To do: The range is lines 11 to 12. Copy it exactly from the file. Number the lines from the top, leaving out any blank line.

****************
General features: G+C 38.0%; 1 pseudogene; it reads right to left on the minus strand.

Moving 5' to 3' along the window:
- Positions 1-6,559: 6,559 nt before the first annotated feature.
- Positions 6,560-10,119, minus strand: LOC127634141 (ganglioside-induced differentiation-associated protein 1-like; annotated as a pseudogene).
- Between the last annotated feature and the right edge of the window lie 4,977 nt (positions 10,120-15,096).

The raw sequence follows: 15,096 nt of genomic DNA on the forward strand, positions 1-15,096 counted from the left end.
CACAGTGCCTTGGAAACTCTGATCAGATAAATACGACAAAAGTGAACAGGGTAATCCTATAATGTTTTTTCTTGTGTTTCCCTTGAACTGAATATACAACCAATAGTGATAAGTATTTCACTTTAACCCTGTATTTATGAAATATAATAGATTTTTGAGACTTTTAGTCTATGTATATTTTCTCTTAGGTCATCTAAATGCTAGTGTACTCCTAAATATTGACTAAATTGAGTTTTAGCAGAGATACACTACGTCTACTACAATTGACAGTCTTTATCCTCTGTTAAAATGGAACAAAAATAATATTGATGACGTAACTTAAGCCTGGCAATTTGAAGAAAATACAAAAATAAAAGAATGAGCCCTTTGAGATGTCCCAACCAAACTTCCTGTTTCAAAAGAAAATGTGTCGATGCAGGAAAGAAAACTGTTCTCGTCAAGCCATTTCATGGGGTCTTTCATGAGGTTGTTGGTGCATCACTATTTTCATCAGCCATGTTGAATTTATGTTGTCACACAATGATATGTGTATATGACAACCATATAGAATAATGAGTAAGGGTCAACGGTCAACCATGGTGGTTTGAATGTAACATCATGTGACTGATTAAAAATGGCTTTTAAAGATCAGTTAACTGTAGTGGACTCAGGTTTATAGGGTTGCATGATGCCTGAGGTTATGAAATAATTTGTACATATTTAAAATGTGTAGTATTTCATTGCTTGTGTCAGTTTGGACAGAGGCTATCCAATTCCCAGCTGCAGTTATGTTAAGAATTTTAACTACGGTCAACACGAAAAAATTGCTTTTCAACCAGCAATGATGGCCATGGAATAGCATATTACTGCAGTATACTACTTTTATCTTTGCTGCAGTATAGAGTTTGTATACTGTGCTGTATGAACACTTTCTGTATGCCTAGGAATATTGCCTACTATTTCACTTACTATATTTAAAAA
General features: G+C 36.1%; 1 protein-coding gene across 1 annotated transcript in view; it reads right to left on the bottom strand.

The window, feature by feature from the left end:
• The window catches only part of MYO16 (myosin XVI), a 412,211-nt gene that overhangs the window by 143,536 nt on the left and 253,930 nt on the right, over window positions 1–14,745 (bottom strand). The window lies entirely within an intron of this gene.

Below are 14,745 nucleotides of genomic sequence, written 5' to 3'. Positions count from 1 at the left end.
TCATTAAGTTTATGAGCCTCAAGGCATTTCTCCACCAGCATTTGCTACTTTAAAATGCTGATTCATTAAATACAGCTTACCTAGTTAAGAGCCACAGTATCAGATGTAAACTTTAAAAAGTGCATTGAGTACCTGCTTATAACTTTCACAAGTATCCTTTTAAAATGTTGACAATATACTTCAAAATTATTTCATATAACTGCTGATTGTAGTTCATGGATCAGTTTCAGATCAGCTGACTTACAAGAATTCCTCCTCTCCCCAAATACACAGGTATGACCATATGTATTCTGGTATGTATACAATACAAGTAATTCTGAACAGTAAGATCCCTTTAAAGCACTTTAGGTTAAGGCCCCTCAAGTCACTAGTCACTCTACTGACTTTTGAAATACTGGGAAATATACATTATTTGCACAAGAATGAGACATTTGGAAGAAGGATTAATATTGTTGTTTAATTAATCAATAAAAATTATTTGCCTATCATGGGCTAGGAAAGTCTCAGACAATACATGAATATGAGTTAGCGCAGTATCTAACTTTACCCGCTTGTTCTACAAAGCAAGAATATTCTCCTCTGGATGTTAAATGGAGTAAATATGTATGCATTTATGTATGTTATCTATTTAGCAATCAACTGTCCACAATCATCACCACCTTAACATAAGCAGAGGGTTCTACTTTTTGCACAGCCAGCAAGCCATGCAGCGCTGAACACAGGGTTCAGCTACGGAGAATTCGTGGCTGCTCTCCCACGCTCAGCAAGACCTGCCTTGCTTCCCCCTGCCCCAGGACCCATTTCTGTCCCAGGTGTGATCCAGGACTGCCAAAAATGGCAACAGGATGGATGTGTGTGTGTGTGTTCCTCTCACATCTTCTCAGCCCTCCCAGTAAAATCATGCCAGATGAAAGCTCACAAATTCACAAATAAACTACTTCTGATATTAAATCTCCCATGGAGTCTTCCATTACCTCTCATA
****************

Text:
Below are 14,745 nucleotides of genomic sequence, written 5' to 3'. Positions count from 1 at the left end.
TCATTAAGTTTATGAGCCTCAAGGCATTTCTCCACCAGCATTTGCTACTTTAAAATGCTGATTCATTAAATACAGCTTACCTAGTTAAGAGCCACAGTATCAGATGTAAACTTTAAAAAGTGCATTGAGTACCTGCTTATAACTTTCACAAGTATCCTTTTAAAATGTTGACAATATACTTCAAAATTATTTCATATAACTGCTGATTGTAGTTCATGGATCAGTTTCAGATCAGCTGACTTACAAGAATTCCTCCTCTCCCCAAATACACAGGTATGACCATATGTATTCTGGTATGTATACAATACAAGTAATTCTGAACAGTAAGATCCCTTTAAAGCACTTTAGGTTAAGGCCCCTCAAGTCACTAGTCACTCTACTGACTTTTGAAATACTGGGAAATATACATTATTTGCACAAGAATGAGACATTTGGAAGAAGGATTAATATTGTTGTTTAATTAATCAATAAAAATTATTTGCCTATCATGGGCTAGGAAAGTCTCAGACAATACATGAATATGAGTTAGCGCAGTATCTAACTTTACCCGCTTGTTCTACAAAGCAAGAATATTCTCCTCTGGATGTTAAATGGAGTAAATATGTATGCATTTATGTATGTTATCTATTTAGCAATCAACTGTCCACAATCATCACCACCTTAACATAAGCAGAGGGTTCTACTTTTTGCACAGCCAGCAAGCCATGCAGCGCTGAACACAGGGTTCAGCTACGGAGAATTCGTGGCTGCTCTCCCACGCTCAGCAAGACCTGCCTTGCTTCCCCCTGCCCCAGGACCCATTTCTGTCCCAGGTGTGATCCAGGACTGCCAAAAATGGCAACAGGATGGATGTGTGTGTGTGTGTTCCTCTCACATCTTCTCAGCCCTCCCAGTAAAATCATGCCAGATGAAAGCTCACAAATTCACAAATAAACTACTTCTGATATTAAATCTCCCATGGAGTCTTCCATTACCTCTCATA